Lebanese ambassadors expelled from Gulf warn diplomatic row will worsen

Crisis was triggered by inflammatory remarks made by Lebanon’s Information Minister

Lebanon's recently expelled ambassadors to Saudi Arabia and Bahrain say the rift with the Gulf is worsening, weeks after the country's information minister sparked a diplomatic crisis with inflammatory comments about the Yemen war.

Lebanon’s ambassador to Saudi Arabia, Fawzi Kabbara, and its ambassador to Bahrain, Milad Namour, told Maronite Patriarch Bechara Al Rai that “the matter will have catastrophic repercussions”, the country’s state news agency NNA reported on Wednesday.

Saudi Arabia and other Gulf states responded with a series of punitive measures after Interior Minister George Kordahi appeared to criticise the kingdom's involvement in the conflict in Yemen.

Saudi Arabia, Bahrain, Kuwait and the UAE recalled their ambassadors.

Riyadh, which is one of Lebanon's top markets, issued a ban on all Lebanese imports. Customs figures show that Lebanese exports — mostly fruit, nuts, and cosmetics — to the kingdom reached $230 million in 2020.

The two diplomats said the situation was deteriorating “day after day”.

Kuwaiti media reported on Tuesday that local authorities issued a list of about 100 Lebanese who will not be allowed to renew their visas because they are suspected of having links to Lebanese militant group Hezbollah. The report came days after Kuwait announced it would introduce stricter requirements for visas to Lebanese citizens.

“The solution is to take the necessary steps to return things to their normal course,” said the two ambassadors, without detailing these measures.

Mr Kordahi has refused to quit and is backed by Iran-aligned political parties in Lebanon, including Hezbollah.

Lebanese officials previously told The National that they fear more punitive measures against the large community of Lebanese expatriates living in the Gulf who send remittance back home.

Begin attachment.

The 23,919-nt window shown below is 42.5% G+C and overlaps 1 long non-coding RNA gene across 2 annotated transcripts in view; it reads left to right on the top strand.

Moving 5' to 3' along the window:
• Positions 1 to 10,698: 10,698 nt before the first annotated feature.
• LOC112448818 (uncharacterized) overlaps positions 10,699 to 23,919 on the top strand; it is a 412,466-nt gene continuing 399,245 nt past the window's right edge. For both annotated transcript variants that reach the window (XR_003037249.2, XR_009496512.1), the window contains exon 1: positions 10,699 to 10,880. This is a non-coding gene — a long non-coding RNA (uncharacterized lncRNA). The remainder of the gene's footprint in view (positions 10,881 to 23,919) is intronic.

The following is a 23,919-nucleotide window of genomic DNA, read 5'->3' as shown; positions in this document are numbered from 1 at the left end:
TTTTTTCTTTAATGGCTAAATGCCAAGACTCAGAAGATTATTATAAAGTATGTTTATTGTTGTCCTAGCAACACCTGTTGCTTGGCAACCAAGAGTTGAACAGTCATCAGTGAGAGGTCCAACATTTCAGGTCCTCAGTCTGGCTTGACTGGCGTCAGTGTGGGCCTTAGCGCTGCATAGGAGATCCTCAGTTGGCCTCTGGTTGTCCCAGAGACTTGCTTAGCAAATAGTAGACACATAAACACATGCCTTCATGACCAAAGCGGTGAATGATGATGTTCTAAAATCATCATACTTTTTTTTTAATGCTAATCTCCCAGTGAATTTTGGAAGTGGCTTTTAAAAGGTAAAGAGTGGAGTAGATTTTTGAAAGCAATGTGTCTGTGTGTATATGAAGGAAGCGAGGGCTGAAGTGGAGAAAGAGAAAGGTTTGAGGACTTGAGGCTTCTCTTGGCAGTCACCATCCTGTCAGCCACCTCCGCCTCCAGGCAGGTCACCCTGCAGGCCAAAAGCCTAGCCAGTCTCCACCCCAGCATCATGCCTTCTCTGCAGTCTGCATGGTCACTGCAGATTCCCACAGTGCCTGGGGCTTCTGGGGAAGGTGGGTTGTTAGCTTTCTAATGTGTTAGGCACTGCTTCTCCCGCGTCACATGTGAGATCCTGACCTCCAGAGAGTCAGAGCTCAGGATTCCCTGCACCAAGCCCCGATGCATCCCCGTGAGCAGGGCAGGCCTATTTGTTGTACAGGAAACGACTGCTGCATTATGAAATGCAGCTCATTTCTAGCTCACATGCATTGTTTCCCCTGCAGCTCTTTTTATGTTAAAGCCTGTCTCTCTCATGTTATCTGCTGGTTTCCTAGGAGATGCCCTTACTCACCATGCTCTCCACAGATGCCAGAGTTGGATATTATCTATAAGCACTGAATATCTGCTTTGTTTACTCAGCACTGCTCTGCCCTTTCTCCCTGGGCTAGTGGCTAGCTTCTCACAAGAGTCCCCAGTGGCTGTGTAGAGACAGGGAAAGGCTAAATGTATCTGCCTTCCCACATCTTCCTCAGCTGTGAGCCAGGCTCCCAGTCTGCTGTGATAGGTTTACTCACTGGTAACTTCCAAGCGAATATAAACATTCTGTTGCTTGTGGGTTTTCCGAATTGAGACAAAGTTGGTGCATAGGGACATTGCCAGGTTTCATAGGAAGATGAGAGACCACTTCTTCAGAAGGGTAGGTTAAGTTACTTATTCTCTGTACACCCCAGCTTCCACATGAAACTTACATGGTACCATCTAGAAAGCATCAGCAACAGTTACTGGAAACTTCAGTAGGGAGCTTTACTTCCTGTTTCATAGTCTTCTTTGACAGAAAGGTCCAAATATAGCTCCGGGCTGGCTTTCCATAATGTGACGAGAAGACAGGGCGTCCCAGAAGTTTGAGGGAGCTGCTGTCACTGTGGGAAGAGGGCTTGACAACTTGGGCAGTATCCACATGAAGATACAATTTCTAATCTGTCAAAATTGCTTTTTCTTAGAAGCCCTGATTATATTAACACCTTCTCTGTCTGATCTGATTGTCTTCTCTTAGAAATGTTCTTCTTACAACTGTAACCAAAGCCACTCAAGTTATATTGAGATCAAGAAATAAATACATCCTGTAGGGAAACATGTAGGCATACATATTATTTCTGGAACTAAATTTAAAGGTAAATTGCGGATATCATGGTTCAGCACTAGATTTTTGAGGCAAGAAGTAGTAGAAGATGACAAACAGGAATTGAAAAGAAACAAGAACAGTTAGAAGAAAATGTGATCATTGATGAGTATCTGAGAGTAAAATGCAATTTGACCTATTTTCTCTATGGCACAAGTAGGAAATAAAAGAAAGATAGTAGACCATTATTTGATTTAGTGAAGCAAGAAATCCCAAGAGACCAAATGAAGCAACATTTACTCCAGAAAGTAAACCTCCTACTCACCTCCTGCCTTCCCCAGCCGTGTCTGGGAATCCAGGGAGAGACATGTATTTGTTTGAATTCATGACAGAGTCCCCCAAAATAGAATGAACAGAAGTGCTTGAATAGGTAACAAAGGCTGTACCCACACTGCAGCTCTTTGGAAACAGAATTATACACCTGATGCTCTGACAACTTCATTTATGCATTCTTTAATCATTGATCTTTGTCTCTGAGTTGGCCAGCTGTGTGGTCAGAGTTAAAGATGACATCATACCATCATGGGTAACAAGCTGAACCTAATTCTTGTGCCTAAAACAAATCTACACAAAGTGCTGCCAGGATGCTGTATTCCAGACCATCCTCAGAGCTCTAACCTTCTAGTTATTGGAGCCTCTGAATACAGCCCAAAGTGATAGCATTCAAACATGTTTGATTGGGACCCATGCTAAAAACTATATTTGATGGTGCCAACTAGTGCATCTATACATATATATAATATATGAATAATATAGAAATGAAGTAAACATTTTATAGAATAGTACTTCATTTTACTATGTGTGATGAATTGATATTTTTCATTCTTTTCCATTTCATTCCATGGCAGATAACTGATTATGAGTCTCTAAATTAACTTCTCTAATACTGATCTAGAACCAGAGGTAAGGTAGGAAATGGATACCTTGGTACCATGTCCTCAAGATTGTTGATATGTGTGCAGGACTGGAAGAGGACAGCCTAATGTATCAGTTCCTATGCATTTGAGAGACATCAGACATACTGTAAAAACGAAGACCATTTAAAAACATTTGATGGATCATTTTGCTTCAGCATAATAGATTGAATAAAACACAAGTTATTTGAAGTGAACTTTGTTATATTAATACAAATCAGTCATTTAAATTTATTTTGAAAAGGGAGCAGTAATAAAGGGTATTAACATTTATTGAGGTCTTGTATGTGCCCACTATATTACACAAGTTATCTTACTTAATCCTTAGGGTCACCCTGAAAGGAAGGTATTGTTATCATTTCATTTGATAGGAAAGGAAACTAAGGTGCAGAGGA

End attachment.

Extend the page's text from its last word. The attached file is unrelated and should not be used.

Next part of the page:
Over two years into the country's worst-ever economic crisis, nearly 80 per cent of the population is living in poverty.

The diplomatic crisis has further paralysed the Lebanese government, while Prime Minister Najib Mikati tries to defuse tension. A mediation attempt this month by an Arab League delegation in Beirut has yielded no results.

A number of prominent politicians have publicly urged the Gulf to re-engage with Lebanon. Druze leader Walid Joumblatt told The National last week that Saudi Arabia’s withdrawal from the country will make Hezbollah stronger.

Lebanese Druze leader Walid Joumblatt stands at his house in Beirut's Clemenceau street on February 7, 2017. (Photo by JOSEPH EID / AFP)

“Not all the Lebanese are pro-Iranian, not all the Lebanese accept Iranian policy. Not all the Lebanese have to pay the price for the fact Hezbollah controls the main levers of the government,” he said.

Saudi Arabia’s Foreign Minister, Prince Faisal bin Farhan, said on Saturday that there are no plans to engage with the Lebanese government any time soon.

Saudi Arabia is unhappy with the growing influence of Hezbollah and its allies in the small Mediterranean country.

“We think that the political class needs to step up and take the necessary action to liberate Lebanon from the domination of Hezbollah, and through Hezbollah, Iran,” Prince Faisal told French television France 24.

Updated: November 17th 2021, 3:52 PM
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